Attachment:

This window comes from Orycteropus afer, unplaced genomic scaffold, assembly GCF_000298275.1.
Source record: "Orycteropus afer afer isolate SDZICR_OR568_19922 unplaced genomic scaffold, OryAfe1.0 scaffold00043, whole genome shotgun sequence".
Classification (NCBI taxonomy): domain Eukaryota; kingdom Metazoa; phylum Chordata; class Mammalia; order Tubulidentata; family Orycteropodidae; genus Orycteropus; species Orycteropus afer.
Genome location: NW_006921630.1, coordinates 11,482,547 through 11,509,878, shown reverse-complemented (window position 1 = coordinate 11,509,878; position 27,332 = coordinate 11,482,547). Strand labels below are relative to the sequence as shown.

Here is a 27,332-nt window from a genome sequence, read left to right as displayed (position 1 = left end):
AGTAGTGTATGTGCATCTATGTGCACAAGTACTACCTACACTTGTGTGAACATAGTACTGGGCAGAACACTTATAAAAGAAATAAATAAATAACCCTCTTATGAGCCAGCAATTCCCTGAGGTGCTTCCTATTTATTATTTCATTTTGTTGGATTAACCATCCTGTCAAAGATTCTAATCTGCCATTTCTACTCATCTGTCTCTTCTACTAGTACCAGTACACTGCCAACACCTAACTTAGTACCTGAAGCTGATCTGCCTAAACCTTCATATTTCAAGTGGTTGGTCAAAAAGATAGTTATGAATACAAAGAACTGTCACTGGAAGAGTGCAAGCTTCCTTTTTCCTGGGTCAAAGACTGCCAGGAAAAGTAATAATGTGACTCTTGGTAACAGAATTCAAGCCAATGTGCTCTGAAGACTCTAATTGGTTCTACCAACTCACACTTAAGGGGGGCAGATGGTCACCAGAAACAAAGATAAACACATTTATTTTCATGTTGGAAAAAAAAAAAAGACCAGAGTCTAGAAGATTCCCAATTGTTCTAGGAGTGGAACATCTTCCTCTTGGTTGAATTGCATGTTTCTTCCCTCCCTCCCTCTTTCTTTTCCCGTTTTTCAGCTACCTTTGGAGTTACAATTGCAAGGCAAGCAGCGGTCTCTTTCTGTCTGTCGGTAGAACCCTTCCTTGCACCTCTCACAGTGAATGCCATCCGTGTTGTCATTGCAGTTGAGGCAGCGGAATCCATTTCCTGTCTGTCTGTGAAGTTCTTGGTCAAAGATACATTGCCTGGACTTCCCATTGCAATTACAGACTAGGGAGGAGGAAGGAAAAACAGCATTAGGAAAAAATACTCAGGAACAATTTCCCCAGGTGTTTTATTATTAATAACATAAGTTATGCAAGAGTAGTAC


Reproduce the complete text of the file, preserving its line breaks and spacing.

This window comes from Orycteropus afer, unplaced genomic scaffold, assembly GCF_000298275.1.
Source record: "Orycteropus afer afer isolate SDZICR_OR568_19922 unplaced genomic scaffold, OryAfe1.0 scaffold00043, whole genome shotgun sequence".
Classification (NCBI taxonomy): domain Eukaryota; kingdom Metazoa; phylum Chordata; class Mammalia; order Tubulidentata; family Orycteropodidae; genus Orycteropus; species Orycteropus afer.
Genome location: NW_006921630.1, coordinates 11,482,547 through 11,509,878, shown reverse-complemented (window position 1 = coordinate 11,509,878; position 27,332 = coordinate 11,482,547). Strand labels below are relative to the sequence as shown.

Here is a 27,332-nt window from a genome sequence, read left to right as displayed (position 1 = left end):
AGTAGTGTATGTGCATCTATGTGCACAAGTACTACCTACACTTGTGTGAACATAGTACTGGGCAGAACACTTATAAAAGAAATAAATAAATAACCCTCTTATGAGCCAGCAATTCCCTGAGGTGCTTCCTATTTATTATTTCATTTTGTTGGATTAACCATCCTGTCAAAGATTCTAATCTGCCATTTCTACTCATCTGTCTCTTCTACTAGTACCAGTACACTGCCAACACCTAACTTAGTACCTGAAGCTGATCTGCCTAAACCTTCATATTTCAAGTGGTTGGTCAAAAAGATAGTTATGAATACAAAGAACTGTCACTGGAAGAGTGCAAGCTTCCTTTTTCCTGGGTCAAAGACTGCCAGGAAAAGTAATAATGTGACTCTTGGTAACAGAATTCAAGCCAATGTGCTCTGAAGACTCTAATTGGTTCTACCAACTCACACTTAAGGGGGGCAGATGGTCACCAGAAACAAAGATAAACACATTTATTTTCATGTTGGAAAAAAAAAAAAGACCAGAGTCTAGAAGATTCCCAATTGTTCTAGGAGTGGAACATCTTCCTCTTGGTTGAATTGCATGTTTCTTCCCTCCCTCCCTCTTTCTTTTCCCGTTTTTCAGCTACCTTTGGAGTTACAATTGCAAGGCAAGCAGCGGTCTCTTTCTGTCTGTCGGTAGAACCCTTCCTTGCACCTCTCACAGTGAATGCCATCCGTGTTGTCATTGCAGTTGAGGCAGCGGAATCCATTTCCTGTCTGTCTGTGAAGTTCTTGGTCAAAGATACATTGCCTGGACTTCCCATTGCAATTACAGACTAGGGAGGAGGAAGGAAAAACAGCATTAGGAAAAAATACTCAGGAACAATTTCCCCAGGTGTTTTATTATTAATAACATAAGTTATGCAAGAGTAGTAC